Cities Collaborate to Tackle Frequently Flooded Areas
The intersection at Medicine Lake Road and Winnetka Avenue has had flooding issues since the 1970s. Now, the cities of Golden Valley, Crystal and New Hope are all working together to stop the chronic flooding issue.
“When it rains a lot you can see how some of your projects are working,” says Eric Ekman, development and assets supervisor for city of Golden Valley. “So when we got all that rain a couple weeks ago, you could see this project in action.”
While the issue of flooding has gotten better, there is still a lot of work to be done.
“The three cities got together to study the flooding issue and try to come up with some solutions,” added Ekman. “What we came up with was a long term flood mitigation plan. That plan includes several capital projects that create flood storage and lower flood levels. Those storage area reduce the risk of flood damage in this area.”
Phase One Already Complete
Phase one of the mitigation project is complete. The city added flood storage in-between the two apartment complexes on Rhode Island Avenue, and they closed a portion of the road.
“The idea is to create areas for the water to go,” says Ekman. “That’s what flood storage is for. After that water will slowly be released downstream, in turn reducing flood risks.”
Phase two will create more flood storage. Flood storage can be either above or below ground.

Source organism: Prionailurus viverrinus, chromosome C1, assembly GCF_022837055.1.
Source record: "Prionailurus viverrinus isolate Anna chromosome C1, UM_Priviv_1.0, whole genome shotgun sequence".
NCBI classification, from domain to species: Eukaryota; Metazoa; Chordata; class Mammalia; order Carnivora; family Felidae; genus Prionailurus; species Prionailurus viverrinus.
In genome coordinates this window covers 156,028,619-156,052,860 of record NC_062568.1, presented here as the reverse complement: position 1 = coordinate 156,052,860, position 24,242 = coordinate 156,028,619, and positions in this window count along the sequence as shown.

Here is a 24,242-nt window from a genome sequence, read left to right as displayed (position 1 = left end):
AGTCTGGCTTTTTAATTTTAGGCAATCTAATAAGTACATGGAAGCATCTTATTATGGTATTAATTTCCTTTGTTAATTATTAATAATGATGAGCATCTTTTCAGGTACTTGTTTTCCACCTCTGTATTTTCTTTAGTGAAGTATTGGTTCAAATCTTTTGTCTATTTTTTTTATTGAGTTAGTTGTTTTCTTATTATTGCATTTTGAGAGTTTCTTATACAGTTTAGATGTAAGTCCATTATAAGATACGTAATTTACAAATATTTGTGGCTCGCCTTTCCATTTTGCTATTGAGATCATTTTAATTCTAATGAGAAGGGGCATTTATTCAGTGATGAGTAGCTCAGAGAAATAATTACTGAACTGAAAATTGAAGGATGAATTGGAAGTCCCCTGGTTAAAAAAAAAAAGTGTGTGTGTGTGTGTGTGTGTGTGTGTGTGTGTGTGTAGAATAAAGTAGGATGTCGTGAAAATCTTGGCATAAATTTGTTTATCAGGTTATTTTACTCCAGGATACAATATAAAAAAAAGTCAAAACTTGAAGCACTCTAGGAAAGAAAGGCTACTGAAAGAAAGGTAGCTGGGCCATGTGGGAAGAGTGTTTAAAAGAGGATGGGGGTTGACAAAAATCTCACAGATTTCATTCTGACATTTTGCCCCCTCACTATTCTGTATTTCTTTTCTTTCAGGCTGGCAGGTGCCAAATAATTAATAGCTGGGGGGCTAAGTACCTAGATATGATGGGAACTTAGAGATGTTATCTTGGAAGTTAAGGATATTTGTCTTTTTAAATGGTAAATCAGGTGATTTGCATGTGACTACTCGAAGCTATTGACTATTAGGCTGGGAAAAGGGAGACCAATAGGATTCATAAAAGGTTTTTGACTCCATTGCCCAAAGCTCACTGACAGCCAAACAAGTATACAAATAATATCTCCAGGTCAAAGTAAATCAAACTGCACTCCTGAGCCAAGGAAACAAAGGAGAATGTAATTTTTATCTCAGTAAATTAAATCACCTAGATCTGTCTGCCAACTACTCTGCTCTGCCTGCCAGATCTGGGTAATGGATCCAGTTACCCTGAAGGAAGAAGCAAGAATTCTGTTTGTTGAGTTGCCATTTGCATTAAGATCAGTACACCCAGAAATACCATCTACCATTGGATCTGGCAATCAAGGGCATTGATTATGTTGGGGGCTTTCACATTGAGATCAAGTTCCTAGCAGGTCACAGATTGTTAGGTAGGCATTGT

“The first and the second project will tie into each other,” says Ekman. “A large box culvert will be constructed between the two areas. Flood storage will be created and excavated in a permanent easement. That easement was kindly dedicated by the Dover Hill apartment property owners.”
The project is a collaboration of all three cities. The funding needed to finish phase two is $4.6 million, which is just a portion of the more than $25 million plan. Several entities are doing their part to help fund the project.
“Half of the $4.6 million project cost will be contributed by the Minnesota DNR and the Bassett Creek Watershed Management organization,” says Ekman. “They are helping fund the local share of the project by financing $1.6 million of the project. Hennepin County and the cities will be combining to fund the remaining $700,000.”
Project Will Also Help the Environment
While the projects will help residents in the area have a better quality of life, they will also benefit the environment.
“We will be excavating and creating a water quality pond,” said Ekman. “So that will help clean and treat the water before it’s discharged downstream. We are also going to be removing some of the invasive species like buckthorn.”
Construction on phase two of the project will start in the fall of 2019 and wrap up by the summer of 2020.